Go Lean Commentary
11Again, if two lie down together, they will keep warm; but how can one keep warm alone? 12And though one may be overpowered, two can resist. Moreover, a cord of three strands is not quickly broken. – The Bible Ecclesiastes 4:11 – 12 Berean Study Bible
It is so unfortunate that these Caribbean islands think that they are … “islands”. Didn’t they ever hear:
‘No man is an island’? – English metaphysical poet John Donne (1572-1631)
The phrase ‘no man is an island‘ expresses the idea that human beings do badly when isolated from others and need to be part of a community in order to thrive. Donne was a Christian but this concept is shared by other religions, principally Buddhism.
These islands do acknowledge that there are other islands, but rather than cooperating and collaborating together, the strategy seems to be limited to just competition – “It’s Better in … “
This is the continued focus of this series of commentaries on Caribbean [dis]unity. This submission is 2 of 4 from the movement behind the book Go Lean … Caribbean – is in consideration of the societal defects in the region that prevents us from banding together. We do not reform nor transform like other communities; we do not confederate nor consolidate; we somehow think that we are better than our neighbors and can survive alone. What a joke!
The other commentaries in the series are cataloged as follows:
- Caribbean Unity? – What a joke – Tourism Missteps
- Caribbean Unity? – Ross University Saga
- Caribbean Unity? – No Freedom of Movement in/out of French Antilles
- Caribbean Unity? – Religion’s Role: False Friend
All of these commentaries relate to “how” the stewards for a new Caribbean can shepherd unity in this region. But first we must accept that Caribbean Unity is a joke, despite a previous formal exercise in regional integration called CariCom. In truth, CariCom is not the first integration attempt:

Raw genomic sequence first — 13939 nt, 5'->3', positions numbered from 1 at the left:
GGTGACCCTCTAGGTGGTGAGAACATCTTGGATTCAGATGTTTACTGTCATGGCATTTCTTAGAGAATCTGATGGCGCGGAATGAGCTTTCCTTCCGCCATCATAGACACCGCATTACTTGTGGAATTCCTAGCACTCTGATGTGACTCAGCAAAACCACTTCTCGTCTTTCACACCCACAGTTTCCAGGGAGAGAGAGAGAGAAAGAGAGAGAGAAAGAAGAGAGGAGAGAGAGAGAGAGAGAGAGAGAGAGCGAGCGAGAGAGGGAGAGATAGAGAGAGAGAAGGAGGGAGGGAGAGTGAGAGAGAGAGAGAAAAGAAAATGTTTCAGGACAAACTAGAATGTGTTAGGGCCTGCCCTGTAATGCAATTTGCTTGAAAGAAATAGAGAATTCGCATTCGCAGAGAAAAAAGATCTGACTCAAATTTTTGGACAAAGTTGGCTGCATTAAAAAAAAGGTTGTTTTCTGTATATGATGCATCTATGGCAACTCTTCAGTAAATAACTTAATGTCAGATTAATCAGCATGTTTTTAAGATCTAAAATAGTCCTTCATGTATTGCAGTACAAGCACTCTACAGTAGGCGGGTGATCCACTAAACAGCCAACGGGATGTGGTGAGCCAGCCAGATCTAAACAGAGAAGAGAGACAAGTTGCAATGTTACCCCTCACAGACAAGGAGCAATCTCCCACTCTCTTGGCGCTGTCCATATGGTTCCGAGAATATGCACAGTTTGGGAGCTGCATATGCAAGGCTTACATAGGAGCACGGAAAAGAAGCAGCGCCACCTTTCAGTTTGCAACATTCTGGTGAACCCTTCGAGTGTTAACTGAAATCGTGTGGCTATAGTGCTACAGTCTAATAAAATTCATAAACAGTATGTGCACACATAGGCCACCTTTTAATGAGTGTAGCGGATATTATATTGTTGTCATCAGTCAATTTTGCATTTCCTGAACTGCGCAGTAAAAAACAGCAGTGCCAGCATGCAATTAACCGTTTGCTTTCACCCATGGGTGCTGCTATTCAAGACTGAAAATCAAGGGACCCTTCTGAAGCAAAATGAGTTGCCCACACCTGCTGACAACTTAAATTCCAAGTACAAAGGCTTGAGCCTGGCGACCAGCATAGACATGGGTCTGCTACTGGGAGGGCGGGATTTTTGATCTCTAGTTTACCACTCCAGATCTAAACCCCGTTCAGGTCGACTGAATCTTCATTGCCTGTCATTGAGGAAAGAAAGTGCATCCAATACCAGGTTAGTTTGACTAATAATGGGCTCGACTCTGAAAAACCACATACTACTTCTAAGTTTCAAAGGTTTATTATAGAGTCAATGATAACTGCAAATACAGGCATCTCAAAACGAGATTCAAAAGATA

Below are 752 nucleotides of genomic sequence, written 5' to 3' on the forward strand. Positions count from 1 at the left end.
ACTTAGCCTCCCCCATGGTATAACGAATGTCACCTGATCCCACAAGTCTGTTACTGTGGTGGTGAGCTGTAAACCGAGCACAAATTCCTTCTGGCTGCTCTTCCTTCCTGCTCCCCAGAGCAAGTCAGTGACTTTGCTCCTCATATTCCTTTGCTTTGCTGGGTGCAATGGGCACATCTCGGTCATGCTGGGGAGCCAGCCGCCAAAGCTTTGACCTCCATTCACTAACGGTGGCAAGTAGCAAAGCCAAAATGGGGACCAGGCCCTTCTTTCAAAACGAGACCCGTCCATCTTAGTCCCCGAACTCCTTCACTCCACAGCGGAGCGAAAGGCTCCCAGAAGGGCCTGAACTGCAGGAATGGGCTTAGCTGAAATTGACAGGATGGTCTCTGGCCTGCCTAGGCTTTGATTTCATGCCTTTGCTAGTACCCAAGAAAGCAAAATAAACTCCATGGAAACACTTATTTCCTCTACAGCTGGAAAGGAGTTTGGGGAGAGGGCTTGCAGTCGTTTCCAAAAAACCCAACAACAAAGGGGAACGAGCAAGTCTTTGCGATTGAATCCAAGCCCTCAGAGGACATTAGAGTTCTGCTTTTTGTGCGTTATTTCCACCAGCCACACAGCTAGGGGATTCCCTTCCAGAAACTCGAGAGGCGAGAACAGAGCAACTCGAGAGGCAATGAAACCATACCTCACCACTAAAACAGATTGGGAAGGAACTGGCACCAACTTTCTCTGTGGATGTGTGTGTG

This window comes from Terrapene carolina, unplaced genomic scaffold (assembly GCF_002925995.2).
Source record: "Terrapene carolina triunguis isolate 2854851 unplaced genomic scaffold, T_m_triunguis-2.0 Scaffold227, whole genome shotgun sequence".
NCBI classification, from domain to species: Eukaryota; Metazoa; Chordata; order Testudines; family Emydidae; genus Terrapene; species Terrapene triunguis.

- In the English-speaking islands, there was the disastrous West Indies Federation.
- In the Dutch-speaking islands, there was the now-defunct Netherlands Antilles.
This talk of Caribbean Unity/Disunity is not just academic; this has real world implications. Just last year, the Eastern Caribbean island of Dominica was devastated by Category 5 Hurricane Maria; the operations of their biggest non-tourism economic engine – Ross University and their 3500 students – was greatly impacted. The end result, another island, Barbados seems to have recruited Ross University to “relocate shop” to their island … permanently – not just during the recovery. This charge reflects the disunity of the region. Dominica and Barbados should have been collaborating, not competing.
This is not just our movement’s complaint alone; many community leaders identify and observe this bad trend. Consider here, this news article relating the story:
Title: Ross University saga an indictment on CARICOM
The leader of the Lucian Peoples Movement, Therold Prudent, has declared that the Ross University saga involving Dominica and Barbados, is an indictment on the Caribbean Community (CARICOM), the regional grouping to which both countries belong.
The institution is relocating from Dominica to Barbados.
“It just proves that we are like crabs in a barrel,” Prudent told St Lucia Times in an interview Friday.
“We are continually fighting each other for a little bread, for opportunity, whereas we should be standing with each other and at least saying to this University ‘Listen, this is a sister Island. You can’t just pick up and go and just come into another Caribbean Island because you believe that the terms aren’t favourable to you anymore in that particular country.’”
The LPM leader asserted that countries within CARICOM need to speak with one voice.
He expressed the view that the Ross University issue demonstrates that foreigners and investors understand the disunity and weakness in CARICOM and Caribbean Islands.
According to Prudent, the investors understand that all they have to do is “put a carrot before us and we will jump for it, not mindful if it is going to cost the other nation or country which is a part of CARICOM. ”